aiyah nonya said...

S'pore bus drivers - I have seen a group of students waiting to cross the road at the traffic lights. The bus they were waiting for came at the opposite side of the road. They patiently waited for the light to turn green. When the light turned green, they ran across waving their hands at the bus. By the time they reached the bus stop which is just a short distance from the traffic lights the bus moved off. The driver refuse to open the door even though there were no other buses behind it. That is one of the bad attitudes of the drivers. Not all of them are like that. Thank goodness.

When I was in Perth many years back. The driver of the bus will help a mother with a stroller up the bus. Wait for their passengers and always have a smile on their face.

The same with the buses in New York. The drivers will help the handicaps on wheelchairs up the bus.

All this waiting and helping the passengers take up time. This will sometimes cause them to be behind schedule.
Over here in S'pore everyone is in a rush. Time is money. If the bus is late the passengers will complain. The driver will get a earful from his supervisor who in turn will had got one too form the management.
And if the worker is late for work because of the bus he will get it from his boss.

So, maybe we should all 'relax' abit and hopefully the world will be a happier place. Utopia !

Victor said...

This is a very well-articulated post that hits the nail (or rather, nails) on the head. Once again, you never disappoint with your articles.

I would like to add something to "education". In addition to educating the truck drivers, I think citizens and decision makers need to be educated too. We need to be civic-conscious and raise the alarm whenever we see a potentially dangerous situation, just like what I did when I saw a huge rubbish bin obstructing the view of a zebra crossing. (Make no mistake, I actually noticed that the bin was there for months before I complained, so I was guilty of being indifferent too. But still, I hold the honour of successfully getting the responsible party to remove that danger. Hehe.)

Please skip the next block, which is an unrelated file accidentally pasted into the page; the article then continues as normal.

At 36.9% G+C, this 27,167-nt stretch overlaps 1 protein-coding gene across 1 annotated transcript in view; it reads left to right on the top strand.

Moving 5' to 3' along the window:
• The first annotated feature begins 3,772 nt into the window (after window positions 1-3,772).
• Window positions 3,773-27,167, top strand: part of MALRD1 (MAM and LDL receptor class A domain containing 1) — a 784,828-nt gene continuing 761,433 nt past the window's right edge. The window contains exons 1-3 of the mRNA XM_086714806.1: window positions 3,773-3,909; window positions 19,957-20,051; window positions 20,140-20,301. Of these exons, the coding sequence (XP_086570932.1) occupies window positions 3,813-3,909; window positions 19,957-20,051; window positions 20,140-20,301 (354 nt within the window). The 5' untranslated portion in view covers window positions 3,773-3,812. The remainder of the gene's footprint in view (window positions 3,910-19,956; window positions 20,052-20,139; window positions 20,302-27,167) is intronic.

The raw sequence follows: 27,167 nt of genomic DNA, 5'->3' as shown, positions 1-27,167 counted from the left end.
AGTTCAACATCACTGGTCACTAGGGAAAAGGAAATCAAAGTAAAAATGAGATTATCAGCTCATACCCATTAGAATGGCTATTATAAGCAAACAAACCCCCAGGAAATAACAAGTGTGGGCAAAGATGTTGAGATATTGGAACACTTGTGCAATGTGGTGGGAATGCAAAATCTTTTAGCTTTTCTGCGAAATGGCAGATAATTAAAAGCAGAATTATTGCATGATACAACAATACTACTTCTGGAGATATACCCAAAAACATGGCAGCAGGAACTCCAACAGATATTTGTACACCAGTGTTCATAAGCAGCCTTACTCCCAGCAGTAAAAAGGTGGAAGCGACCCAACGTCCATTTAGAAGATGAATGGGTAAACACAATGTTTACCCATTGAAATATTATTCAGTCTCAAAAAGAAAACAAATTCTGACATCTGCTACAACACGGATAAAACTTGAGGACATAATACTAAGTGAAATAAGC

zen said...

Some years back at around 10 pm at night, I saw a bus (no 74) moving towards a bus-stop to drop off a couple of passengers, and I was some distance away. So the usual thing, I ran for it, and the driver knew that I was approaching by viewing through the rear mirror. When I reached the front door, he deliberately closed the door. I knocked the door asking him to open, guess what? He looked the other way, pretending that he didn't see me, and sped off. I thought to myself I had not report a bus driver a for long time, it was the last straw and I had to report him. Up to this day I do not relish reporting against service workers for fear that they may lose their jobs or having their bonus cut whereby affecting their families, but sometimes do we have any choice? Nowadays, I notice that they like to bully school children (by yelling) and are very watchful against older men. They are a cunning lot, knowing that retired people (like me) have all the time in the world to put things 'right'.

Lam Chun See said...

Victor is right of course about educating the public. Due to constraint of space and time, I limited myself to cover only those parties immediately linked to an accident. And I believe Spore truck drivers are the weakest link in the safety chain.

Lam Chun See said...

I think if all Sporeans are observant and civic-conscious like Victor and report all these unsafe situations and pressure the authorities to take action, we will have less tragedies on our roads. Saves time and money too.

f r said...

I feel we should have this safety conscious awareness in us. It should be a habit - whether we are on the road, at the bus-stop or crossing a car-park we should be alert and be conscious of happenings around us.

Some pedestrians are too lax when crossing the road, strolling as if they are in a park and some don't look left and right when crossing a car-park.

I would support stiffer penalties for drink, dangerous, reckless and inconsiderate driving and speeding.

Kelly said...

The boy is named Jadon Sim, he was my best friend.

Carol said...

Always makes me sad whenever I hear stories of young child being killed from unfortunate accidents.